Support Training On-the-Go with Mobile Learning Solutions

John Storts
Slide Show

10 Cutting-edge Mobile Application Trends for 2012

Mobile applications will increasingly define the user experience on high-end devices.

For a previous employer, I was required to take online training courses once a year regarding corporate policies. This training involved several short instructional modules that dealt with topics like information security, workplace safety, environmental protection, growth opportunities, use of company resources and the corporate code of conduct. Quizzes followed each one.


While these training modules were largely well-produced and helpful, many of us felt burdened by them. They were all fairly brief, but they were legion (or, they seemed that way when on a deadline). In order to get them all completed within the given time frame, we had to devote time usually spent working on projects. Often, in a rush to get through them all, we would hastily click through them all, often paying just enough attention to earn the "passing grade" for each.


The company probably would have received more considered, thoughtful responses and quiz scores would likely have been higher overall-indicating a higher level of employee engagement-if they had provided more convenient alternatives for completing the training. Mobile learning and training solutions would have fit the bill nicely, allowing us to work through the videos and quizzes when time allowed, whether at work or outside of the office.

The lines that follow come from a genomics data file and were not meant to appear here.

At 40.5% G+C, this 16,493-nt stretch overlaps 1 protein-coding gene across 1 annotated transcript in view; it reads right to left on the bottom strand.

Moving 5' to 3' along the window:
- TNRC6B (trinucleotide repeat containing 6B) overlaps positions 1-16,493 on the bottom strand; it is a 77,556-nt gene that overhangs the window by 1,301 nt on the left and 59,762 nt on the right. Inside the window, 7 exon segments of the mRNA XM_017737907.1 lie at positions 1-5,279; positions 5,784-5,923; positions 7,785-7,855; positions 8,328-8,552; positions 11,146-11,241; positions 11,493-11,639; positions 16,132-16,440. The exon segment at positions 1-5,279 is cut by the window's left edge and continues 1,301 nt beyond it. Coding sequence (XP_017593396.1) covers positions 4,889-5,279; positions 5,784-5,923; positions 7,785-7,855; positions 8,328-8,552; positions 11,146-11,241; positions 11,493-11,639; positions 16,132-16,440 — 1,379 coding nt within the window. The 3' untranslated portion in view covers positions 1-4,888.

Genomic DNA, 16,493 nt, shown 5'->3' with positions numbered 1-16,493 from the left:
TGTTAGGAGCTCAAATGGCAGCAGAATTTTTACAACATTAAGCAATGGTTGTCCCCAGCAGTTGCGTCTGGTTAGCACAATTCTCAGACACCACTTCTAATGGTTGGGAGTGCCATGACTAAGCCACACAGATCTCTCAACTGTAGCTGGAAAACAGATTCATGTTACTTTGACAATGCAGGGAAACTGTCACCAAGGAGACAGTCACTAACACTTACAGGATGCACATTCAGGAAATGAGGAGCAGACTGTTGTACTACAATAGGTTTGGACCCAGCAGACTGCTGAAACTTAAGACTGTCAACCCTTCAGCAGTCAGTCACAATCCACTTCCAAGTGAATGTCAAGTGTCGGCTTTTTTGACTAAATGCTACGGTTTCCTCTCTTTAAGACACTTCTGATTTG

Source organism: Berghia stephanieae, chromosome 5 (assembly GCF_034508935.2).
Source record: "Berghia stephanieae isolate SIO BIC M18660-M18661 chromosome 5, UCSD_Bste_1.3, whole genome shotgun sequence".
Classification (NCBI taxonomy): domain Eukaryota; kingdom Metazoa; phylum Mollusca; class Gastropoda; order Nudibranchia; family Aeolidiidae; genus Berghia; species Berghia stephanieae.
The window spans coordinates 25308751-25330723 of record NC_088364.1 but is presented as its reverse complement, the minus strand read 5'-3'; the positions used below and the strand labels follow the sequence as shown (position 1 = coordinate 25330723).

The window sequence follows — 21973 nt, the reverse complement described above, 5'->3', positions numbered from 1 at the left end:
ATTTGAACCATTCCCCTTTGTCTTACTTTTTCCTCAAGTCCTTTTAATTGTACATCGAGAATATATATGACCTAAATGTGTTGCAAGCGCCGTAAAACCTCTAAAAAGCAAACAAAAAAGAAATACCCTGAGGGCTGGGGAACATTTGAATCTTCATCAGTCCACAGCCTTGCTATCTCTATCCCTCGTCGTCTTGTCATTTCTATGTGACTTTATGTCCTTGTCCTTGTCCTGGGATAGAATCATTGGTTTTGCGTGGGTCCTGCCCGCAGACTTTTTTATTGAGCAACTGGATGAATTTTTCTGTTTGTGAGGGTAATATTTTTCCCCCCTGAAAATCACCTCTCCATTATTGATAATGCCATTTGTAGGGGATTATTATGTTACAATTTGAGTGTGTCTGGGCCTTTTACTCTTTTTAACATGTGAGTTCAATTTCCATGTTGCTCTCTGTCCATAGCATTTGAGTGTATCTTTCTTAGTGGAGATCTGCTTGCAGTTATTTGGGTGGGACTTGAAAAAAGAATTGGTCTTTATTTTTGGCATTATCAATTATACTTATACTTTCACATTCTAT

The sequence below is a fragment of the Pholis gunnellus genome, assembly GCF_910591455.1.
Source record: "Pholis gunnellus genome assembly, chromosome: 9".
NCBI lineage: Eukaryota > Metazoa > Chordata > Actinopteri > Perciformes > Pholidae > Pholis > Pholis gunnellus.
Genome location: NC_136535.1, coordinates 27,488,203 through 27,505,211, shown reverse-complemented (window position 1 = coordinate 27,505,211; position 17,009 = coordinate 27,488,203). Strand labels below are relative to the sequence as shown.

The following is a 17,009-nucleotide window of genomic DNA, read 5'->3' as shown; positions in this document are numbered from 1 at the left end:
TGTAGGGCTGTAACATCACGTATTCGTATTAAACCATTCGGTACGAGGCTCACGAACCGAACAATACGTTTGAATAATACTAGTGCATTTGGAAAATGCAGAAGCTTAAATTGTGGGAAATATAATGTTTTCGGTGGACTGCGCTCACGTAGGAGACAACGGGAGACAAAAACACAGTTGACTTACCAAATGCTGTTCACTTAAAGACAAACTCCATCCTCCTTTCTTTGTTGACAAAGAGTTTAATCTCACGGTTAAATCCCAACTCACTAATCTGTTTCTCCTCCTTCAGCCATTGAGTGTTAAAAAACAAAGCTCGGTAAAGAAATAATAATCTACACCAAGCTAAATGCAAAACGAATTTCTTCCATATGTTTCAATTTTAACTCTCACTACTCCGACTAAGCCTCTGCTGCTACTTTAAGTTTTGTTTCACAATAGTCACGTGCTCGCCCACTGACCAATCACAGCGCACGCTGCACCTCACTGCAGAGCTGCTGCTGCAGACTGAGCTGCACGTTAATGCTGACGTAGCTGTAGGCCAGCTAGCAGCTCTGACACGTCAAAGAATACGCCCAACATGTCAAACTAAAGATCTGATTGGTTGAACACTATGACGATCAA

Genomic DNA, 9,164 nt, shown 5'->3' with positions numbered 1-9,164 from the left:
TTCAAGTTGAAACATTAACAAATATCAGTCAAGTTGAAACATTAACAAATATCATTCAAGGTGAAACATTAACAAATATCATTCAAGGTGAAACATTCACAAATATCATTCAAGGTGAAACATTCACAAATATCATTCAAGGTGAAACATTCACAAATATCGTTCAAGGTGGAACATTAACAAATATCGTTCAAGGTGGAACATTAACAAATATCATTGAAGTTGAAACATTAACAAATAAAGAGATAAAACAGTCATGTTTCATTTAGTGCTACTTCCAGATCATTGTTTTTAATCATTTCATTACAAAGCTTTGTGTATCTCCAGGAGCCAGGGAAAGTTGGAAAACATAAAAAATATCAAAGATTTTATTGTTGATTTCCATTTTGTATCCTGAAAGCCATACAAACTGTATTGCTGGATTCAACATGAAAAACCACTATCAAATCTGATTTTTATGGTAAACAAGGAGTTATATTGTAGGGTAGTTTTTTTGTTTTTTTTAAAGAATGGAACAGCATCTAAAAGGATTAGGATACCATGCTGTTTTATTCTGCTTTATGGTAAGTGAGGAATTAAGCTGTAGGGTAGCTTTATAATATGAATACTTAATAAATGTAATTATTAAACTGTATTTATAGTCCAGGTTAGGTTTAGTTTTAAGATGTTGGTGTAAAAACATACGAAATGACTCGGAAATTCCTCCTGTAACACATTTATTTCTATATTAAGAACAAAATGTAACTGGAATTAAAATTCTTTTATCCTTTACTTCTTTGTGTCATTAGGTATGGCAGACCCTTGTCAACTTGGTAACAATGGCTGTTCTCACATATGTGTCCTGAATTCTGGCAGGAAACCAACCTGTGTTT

Our excerpt from Clark N. Quinn's "Designing mLearning" shows organizations how to test, deploy and capitalize on mobile learning solutions. The excerpt explains how to plan mLearning implementations, how to manage and govern organizational change brought about by implementing learning technology and how to evaluate the performance of mobile learning initiatives.


Citing mobile devices as social media, Quinn also recommends having rules in place for social learning initiatives, but he feels that management concerns about workers wasting time or revealing internal secrets as occasionally being "overblown":

If the workplace has a culture of sharing and mutual support, the conversations will be productive regardless of tool. On the other hand, if the culture is one where people are not trusted and the management is controlling, irrelevant conversations and activities will occur with or without mobile devices.

Use Quinn's recommendations to create a strategy that taps into mobile's power to connect people and augment learning.


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Add Comment      Leave a comment on this blog post
May 9, 2011 7:12 PM Peter Styles Peter Styles  says:

A vital part of planning m-learning is how a learner gets access to materials.

In this blog post Brightwave's Senior Technologist Jonathan Archibald examines whether it's best to deliver mobile learning as a native application or as a browser delivered solution.



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